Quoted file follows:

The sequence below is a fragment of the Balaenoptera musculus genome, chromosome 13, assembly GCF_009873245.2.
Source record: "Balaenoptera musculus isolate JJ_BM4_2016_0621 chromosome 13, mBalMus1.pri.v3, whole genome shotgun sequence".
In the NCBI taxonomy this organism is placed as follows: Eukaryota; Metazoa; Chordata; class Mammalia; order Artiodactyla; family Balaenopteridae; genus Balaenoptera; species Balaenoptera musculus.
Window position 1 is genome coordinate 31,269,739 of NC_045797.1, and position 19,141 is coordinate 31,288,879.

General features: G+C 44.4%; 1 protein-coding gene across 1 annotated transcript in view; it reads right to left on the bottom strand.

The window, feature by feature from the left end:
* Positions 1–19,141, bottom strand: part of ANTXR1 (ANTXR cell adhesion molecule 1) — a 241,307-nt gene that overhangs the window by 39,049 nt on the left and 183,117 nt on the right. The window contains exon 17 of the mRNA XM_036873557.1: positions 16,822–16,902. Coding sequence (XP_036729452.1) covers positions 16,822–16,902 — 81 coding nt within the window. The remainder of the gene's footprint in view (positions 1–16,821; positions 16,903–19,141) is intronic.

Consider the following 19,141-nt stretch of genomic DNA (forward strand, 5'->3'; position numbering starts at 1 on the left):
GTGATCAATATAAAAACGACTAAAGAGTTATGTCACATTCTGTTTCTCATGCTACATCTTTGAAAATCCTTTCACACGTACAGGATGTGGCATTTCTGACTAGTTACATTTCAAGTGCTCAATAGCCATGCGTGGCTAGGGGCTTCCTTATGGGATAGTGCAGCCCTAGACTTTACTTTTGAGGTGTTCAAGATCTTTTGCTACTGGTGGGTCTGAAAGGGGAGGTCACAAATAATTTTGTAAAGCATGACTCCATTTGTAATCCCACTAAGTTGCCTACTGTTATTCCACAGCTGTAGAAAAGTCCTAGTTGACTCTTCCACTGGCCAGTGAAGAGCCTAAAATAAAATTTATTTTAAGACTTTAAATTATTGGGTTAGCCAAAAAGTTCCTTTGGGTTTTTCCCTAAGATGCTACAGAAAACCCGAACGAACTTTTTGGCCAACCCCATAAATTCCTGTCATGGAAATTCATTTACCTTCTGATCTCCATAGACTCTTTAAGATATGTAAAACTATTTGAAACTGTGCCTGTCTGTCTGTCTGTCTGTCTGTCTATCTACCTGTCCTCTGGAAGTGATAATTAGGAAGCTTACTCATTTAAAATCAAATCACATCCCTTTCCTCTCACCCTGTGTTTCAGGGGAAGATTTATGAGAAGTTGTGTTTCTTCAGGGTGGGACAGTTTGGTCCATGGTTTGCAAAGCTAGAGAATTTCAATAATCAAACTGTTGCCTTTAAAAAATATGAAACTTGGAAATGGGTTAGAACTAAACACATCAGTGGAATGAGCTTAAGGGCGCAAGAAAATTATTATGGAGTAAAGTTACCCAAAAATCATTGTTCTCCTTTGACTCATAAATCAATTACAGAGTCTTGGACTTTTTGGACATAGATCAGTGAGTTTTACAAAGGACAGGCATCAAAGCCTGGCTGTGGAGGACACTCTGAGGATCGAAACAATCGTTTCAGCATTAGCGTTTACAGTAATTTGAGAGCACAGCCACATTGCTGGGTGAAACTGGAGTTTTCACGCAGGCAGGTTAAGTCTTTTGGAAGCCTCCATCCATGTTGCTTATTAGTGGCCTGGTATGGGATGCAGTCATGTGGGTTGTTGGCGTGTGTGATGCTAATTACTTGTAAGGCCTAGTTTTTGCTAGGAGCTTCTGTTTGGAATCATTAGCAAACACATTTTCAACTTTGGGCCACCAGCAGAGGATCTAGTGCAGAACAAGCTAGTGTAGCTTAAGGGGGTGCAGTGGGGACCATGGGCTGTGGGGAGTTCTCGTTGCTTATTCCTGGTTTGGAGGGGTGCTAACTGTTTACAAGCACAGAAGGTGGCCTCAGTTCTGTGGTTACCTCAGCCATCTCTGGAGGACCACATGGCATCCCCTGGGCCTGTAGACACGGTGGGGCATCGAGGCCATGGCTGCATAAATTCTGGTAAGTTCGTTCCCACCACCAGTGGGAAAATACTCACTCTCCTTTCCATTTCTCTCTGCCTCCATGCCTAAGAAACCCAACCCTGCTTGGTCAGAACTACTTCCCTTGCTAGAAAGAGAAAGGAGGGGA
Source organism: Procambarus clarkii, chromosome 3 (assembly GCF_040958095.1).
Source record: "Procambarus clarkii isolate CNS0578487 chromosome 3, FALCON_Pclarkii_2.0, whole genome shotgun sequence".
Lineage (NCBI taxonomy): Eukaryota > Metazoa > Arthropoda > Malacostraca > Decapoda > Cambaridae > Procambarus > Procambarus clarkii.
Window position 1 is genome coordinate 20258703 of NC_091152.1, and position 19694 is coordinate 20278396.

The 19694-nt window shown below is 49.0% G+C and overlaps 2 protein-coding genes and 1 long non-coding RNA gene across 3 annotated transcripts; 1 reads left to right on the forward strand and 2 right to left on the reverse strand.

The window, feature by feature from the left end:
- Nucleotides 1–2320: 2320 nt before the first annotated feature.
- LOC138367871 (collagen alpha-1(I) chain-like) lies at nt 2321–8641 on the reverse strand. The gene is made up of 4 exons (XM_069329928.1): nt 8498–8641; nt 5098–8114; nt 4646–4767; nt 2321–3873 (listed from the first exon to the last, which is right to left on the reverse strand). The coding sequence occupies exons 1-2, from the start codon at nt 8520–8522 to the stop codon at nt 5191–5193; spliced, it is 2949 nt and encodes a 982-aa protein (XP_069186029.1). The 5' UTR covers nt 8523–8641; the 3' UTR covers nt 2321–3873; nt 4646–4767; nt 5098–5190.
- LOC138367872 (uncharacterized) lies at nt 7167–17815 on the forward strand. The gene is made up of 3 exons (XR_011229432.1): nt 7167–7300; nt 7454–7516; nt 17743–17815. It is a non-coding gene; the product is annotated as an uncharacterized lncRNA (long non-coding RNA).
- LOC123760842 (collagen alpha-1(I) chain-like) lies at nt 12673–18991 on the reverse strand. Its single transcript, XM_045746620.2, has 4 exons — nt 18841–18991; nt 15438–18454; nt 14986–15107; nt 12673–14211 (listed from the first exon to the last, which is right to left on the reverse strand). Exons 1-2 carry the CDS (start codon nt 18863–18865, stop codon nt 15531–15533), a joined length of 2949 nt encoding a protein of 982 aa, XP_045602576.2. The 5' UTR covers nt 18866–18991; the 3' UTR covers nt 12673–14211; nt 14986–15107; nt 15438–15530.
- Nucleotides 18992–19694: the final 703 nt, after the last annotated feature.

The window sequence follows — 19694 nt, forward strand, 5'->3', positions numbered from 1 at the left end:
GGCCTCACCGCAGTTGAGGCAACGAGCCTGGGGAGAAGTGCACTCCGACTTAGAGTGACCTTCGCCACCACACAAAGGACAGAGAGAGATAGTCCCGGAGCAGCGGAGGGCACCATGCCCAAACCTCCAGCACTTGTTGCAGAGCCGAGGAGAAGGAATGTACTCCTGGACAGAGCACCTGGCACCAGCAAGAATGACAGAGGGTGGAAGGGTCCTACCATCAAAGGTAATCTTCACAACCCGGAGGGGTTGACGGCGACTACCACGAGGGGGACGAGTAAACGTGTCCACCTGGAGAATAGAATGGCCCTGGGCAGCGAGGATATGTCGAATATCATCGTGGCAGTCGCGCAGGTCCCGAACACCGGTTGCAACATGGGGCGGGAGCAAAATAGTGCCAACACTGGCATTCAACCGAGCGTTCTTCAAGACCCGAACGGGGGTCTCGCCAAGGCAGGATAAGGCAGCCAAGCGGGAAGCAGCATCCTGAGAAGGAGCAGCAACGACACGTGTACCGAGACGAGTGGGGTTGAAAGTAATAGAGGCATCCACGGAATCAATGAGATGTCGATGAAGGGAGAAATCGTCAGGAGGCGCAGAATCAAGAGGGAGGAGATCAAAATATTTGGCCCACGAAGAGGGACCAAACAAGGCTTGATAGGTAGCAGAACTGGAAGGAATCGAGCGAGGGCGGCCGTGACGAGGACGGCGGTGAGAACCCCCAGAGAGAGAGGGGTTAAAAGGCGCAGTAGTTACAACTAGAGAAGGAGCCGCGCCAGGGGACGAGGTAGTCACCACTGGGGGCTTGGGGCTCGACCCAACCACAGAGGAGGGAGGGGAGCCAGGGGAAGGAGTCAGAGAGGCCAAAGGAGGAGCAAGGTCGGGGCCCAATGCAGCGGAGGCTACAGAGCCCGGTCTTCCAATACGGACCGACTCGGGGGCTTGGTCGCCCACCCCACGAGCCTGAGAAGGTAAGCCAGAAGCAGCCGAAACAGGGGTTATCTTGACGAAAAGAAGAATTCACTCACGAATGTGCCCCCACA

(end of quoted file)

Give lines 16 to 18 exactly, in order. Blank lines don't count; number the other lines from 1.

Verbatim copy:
- Nucleotides 1–2320: 2320 nt before the first annotated feature.
- LOC138367871 (collagen alpha-1(I) chain-like) lies at nt 2321–8641 on the reverse strand. The gene is made up of 4 exons (XM_069329928.1): nt 8498–8641; nt 5098–8114; nt 4646–4767; nt 2321–3873 (listed from the first exon to the last, which is right to left on the reverse strand). The coding sequence occupies exons 1-2, from the start codon at nt 8520–8522 to the stop codon at nt 5191–5193; spliced, it is 2949 nt and encodes a 982-aa protein (XP_069186029.1). The 5' UTR covers nt 8523–8641; the 3' UTR covers nt 2321–3873; nt 4646–4767; nt 5098–5190.
- LOC138367872 (uncharacterized) lies at nt 7167–17815 on the forward strand. The gene is made up of 3 exons (XR_011229432.1): nt 7167–7300; nt 7454–7516; nt 17743–17815. It is a non-coding gene; the product is annotated as an uncharacterized lncRNA (long non-coding RNA).